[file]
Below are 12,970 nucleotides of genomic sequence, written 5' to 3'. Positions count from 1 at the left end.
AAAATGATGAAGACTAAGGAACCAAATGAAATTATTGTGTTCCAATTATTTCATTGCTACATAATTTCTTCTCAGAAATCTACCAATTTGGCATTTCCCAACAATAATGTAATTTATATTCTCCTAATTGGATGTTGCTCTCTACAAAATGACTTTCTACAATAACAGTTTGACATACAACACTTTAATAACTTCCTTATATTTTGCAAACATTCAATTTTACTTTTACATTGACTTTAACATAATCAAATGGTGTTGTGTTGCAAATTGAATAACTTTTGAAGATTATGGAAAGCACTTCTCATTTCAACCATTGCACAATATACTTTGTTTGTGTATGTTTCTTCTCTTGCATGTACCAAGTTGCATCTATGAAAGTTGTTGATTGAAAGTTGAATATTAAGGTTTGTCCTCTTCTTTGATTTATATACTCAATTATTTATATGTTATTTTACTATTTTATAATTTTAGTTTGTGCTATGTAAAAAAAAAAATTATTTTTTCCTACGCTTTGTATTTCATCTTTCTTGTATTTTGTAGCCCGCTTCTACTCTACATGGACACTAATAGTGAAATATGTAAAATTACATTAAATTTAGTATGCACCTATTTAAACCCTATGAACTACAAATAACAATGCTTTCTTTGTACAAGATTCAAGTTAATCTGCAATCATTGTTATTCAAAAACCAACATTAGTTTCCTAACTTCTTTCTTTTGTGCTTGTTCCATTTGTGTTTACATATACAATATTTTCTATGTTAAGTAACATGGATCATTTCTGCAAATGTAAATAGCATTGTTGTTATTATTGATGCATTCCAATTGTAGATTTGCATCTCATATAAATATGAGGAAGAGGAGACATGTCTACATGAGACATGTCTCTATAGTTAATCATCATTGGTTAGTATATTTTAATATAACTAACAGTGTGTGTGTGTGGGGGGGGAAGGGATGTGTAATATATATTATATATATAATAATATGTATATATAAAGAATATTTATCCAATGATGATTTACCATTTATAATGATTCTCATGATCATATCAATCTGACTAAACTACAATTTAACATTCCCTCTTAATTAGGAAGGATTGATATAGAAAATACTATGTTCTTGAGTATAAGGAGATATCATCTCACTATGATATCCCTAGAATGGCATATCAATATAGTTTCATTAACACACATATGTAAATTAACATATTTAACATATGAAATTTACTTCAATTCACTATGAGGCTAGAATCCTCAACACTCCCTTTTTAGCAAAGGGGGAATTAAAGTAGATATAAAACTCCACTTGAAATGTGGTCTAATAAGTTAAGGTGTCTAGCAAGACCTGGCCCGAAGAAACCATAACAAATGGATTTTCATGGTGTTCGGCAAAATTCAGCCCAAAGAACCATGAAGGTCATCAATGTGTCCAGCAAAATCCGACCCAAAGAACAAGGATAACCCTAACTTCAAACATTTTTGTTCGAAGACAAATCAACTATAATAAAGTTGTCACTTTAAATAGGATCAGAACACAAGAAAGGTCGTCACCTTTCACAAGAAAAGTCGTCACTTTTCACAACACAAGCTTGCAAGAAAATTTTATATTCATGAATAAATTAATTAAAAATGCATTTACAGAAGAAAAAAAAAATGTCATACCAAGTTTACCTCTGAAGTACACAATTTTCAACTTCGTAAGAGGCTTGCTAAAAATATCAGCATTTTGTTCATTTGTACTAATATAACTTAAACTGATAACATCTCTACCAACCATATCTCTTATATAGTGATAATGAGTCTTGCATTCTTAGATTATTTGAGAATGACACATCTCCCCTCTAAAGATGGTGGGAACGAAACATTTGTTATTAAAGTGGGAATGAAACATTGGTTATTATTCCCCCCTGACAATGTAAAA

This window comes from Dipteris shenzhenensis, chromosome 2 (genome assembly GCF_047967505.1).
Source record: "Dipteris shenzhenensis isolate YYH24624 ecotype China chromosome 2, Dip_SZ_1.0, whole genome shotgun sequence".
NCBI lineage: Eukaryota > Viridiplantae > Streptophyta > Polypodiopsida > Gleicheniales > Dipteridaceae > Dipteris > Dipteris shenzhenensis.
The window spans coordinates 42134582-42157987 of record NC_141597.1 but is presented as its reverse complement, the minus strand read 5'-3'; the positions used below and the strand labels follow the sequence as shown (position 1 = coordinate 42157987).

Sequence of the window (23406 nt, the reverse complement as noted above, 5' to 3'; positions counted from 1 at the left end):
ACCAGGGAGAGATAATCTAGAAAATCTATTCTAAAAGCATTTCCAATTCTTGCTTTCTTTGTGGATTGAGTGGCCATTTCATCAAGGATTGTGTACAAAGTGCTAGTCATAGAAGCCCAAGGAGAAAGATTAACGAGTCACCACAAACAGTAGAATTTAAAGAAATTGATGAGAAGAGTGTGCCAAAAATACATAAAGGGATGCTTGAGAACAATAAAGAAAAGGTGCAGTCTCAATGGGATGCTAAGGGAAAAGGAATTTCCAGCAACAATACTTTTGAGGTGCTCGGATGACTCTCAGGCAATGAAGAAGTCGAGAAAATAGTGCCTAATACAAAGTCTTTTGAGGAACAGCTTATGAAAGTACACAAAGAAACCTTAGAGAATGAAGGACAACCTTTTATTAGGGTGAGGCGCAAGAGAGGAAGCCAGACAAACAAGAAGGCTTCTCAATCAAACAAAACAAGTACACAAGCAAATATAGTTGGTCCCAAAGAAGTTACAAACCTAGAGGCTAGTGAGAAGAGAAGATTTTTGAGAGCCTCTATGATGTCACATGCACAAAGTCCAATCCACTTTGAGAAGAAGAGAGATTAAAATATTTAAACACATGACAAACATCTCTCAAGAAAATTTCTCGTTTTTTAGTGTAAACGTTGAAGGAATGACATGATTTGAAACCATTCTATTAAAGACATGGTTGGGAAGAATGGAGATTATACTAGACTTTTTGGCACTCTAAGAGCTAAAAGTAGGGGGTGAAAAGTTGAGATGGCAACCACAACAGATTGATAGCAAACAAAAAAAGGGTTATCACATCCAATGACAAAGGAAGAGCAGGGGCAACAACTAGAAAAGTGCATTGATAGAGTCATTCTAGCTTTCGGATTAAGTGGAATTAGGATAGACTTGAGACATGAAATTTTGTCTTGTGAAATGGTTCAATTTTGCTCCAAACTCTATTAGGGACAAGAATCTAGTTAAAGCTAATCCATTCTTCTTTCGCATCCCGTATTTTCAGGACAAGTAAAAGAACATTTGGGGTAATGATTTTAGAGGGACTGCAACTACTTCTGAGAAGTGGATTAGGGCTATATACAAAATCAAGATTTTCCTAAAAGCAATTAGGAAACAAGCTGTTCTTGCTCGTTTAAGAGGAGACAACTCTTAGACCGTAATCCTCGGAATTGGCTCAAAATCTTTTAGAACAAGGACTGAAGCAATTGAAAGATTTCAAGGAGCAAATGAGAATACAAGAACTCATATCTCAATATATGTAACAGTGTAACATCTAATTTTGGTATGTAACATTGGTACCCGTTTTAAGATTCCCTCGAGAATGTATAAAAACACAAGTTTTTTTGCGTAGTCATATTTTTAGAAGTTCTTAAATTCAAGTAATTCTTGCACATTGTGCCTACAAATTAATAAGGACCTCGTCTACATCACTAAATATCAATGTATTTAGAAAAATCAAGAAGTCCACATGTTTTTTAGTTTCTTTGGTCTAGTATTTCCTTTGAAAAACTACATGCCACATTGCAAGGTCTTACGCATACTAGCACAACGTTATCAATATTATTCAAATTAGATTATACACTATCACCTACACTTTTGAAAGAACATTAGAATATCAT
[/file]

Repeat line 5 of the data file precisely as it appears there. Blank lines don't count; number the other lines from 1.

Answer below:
NCBI lineage: Eukaryota > Viridiplantae > Streptophyta > Polypodiopsida > Gleicheniales > Dipteridaceae > Dipteris > Dipteris shenzhenensis.